Who is a candidate for hip replacement surgery ?
Osteoarthritis of the hip most commonly affects people who are middle-aged and older. Symptoms range from mild discomfort to severe pain and immobility. Treatment for osteoarthritis of the hip focuses on decreasing pain and improving joint movement. When conservative methods of treatment fail to provide adequate relief, total hip replacement may be considered.
An orthopaedic surgeon, who specializes in treating problems of the bones and joints, will evaluate if you are a candidate for a hip replacement. The surgeon will discuss your medical history, measure the range of motion and muscle strength of your hips, and observe how you sit, bend, and move. In addition, x-rays will be taken to determine the extent of damage to your hip joints. If the x-ray shows severe joint damage and no other means of treatment has provided relief, the orthopaedic surgeon may suggest hip replacement surgery.
Total hip replacement has evolved to be one of the most predictable and reliable medical procedures available. Total joint replacement has transformed the lives of many patients by providing them the opportunity to once again be active and experience less pain.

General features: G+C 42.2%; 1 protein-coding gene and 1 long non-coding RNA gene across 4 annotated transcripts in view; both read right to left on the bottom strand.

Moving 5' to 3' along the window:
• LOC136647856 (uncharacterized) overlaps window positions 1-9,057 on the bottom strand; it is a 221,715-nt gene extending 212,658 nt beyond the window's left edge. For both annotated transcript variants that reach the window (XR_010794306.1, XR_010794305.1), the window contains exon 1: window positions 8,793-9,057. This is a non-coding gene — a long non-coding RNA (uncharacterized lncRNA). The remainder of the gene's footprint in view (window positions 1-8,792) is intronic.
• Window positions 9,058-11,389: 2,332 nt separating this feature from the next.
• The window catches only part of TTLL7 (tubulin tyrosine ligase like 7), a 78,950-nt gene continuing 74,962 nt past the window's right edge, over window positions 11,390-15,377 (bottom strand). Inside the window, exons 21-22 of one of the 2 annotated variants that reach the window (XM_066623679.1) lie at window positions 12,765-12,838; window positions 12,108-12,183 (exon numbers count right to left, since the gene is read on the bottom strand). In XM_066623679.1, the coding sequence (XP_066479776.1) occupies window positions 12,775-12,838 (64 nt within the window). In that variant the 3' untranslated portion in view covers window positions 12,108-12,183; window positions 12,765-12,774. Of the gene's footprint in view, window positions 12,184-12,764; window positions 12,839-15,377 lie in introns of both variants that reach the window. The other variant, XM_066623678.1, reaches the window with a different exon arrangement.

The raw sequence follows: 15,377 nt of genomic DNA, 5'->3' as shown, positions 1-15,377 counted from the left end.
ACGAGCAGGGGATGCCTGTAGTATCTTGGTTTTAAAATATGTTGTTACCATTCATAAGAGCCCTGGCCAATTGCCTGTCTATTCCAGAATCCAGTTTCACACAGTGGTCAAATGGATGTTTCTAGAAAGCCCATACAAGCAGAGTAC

To replace a hip joint that has been damaged, usually by arthritis. The hip joint is a ball and socket joint. The ball is formed by the head of the thigh bone (femur) and fits snugly into the socket (acetabulum). This is depicted in the diagram to the left entitled "Normal Hip".
The surfaces of these bones are coated by a smooth substance known as articular cartilage. Arthritis occurs when the articular cartilage wears, exposing the underlying bone. This is depicted in the diagram to the right entitled "Arthritic Hip". Arthritis causes pain, deformity, and loss of mobility.
In a total hip replacement operation, the surgeon replaces the worn head of the thigh bone with a metal or ceramic ball mounted on a stem, while the socket is resurfaced with a polyethylene (plastic) or polyethylene lined metal cup. The prosthesis may be cemented in place with a filler or grout similar to dental cement, or securely pressed into place using no cement. The results of a total hip replacement operation are depicted in the diagram below.